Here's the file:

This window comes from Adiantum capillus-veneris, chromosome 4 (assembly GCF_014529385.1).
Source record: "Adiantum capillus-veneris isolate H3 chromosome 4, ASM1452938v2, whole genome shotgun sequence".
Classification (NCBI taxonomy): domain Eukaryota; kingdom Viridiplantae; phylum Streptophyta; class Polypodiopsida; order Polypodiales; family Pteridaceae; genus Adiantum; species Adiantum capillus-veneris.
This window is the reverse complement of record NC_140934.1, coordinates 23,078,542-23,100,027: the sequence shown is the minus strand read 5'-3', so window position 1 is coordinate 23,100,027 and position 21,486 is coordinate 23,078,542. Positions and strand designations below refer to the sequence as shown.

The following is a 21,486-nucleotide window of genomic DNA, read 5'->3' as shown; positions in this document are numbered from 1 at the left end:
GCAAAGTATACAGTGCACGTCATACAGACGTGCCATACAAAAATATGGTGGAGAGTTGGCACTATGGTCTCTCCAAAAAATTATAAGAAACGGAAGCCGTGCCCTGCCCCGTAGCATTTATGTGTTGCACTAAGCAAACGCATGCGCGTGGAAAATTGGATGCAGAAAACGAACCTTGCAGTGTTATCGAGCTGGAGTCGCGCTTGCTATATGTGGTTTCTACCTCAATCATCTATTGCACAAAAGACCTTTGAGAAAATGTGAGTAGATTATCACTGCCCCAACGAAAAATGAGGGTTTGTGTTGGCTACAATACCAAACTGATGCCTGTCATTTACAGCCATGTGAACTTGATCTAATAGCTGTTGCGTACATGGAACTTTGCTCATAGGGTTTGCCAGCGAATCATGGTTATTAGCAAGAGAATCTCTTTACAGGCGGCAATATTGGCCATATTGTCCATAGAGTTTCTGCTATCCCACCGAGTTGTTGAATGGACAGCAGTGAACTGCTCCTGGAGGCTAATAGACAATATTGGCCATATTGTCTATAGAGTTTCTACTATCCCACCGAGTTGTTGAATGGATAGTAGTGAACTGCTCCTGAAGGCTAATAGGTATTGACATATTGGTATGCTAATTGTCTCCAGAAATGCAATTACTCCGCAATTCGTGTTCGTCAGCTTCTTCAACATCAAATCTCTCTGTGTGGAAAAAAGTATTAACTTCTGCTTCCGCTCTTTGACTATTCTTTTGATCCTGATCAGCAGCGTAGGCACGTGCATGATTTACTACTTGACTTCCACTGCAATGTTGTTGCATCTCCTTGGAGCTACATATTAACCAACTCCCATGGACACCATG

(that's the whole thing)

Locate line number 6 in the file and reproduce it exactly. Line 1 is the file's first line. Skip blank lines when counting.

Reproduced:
GCAAAGTATACAGTGCACGTCATACAGACGTGCCATACAAAAATATGGTGGAGAGTTGGCACTATGGTCTCTCCAAAAAATTATAAGAAACGGAAGCCGTGCCCTGCCCCGTAGCATTTATGTGTTGCACTAAGCAAACGCATGCGCGTGGAAAATTGGATGCAGAAAACGAACCTTGCAGTGTTATCGAGCTGGAGTCGCGCTTGCTATATGTGGTTTCTACCTCAATCATCTATTGCACAAAAGACCTTTGAGAAAATGTGAGTAGATTATCACTGCCCCAACGAAAAATGAGGGTTTGTGTTGGCTACAATACCAAACTGATGCCTGTCATTTACAGCCATGTGAACTTGATCTAATAGCTGTTGCGTACATGGAACTTTGCTCATAGGGTTTGCCAGCGAATCATGGTTATTAGCAAGAGAATCTCTTTACAGGCGGCAATATTGGCCATATTGTCCATAGAGTTTCTGCTATCCCACCGAGTTGTTGAATGGACAGCAGTGAACTGCTCCTGGAGGCTAATAGACAATATTGGCCATATTGTCTATAGAGTTTCTACTATCCCACCGAGTTGTTGAATGGATAGTAGTGAACTGCTCCTGAAGGCTAATAGGTATTGACATATTGGTATGCTAATTGTCTCCAGAAATGCAATTACTCCGCAATTCGTGTTCGTCAGCTTCTTCAACATCAAATCTCTCTGTGTGGAAAAAAGTATTAACTTCTGCTTCCGCTCTTTGACTATTCTTTTGATCCTGATCAGCAGCGTAGGCACGTGCATGATTTACTACTTGACTTCCACTGCAATGTTGTTGCATCTCCTTGGAGCTACATATTAACCAACTCCCATGGACACCATG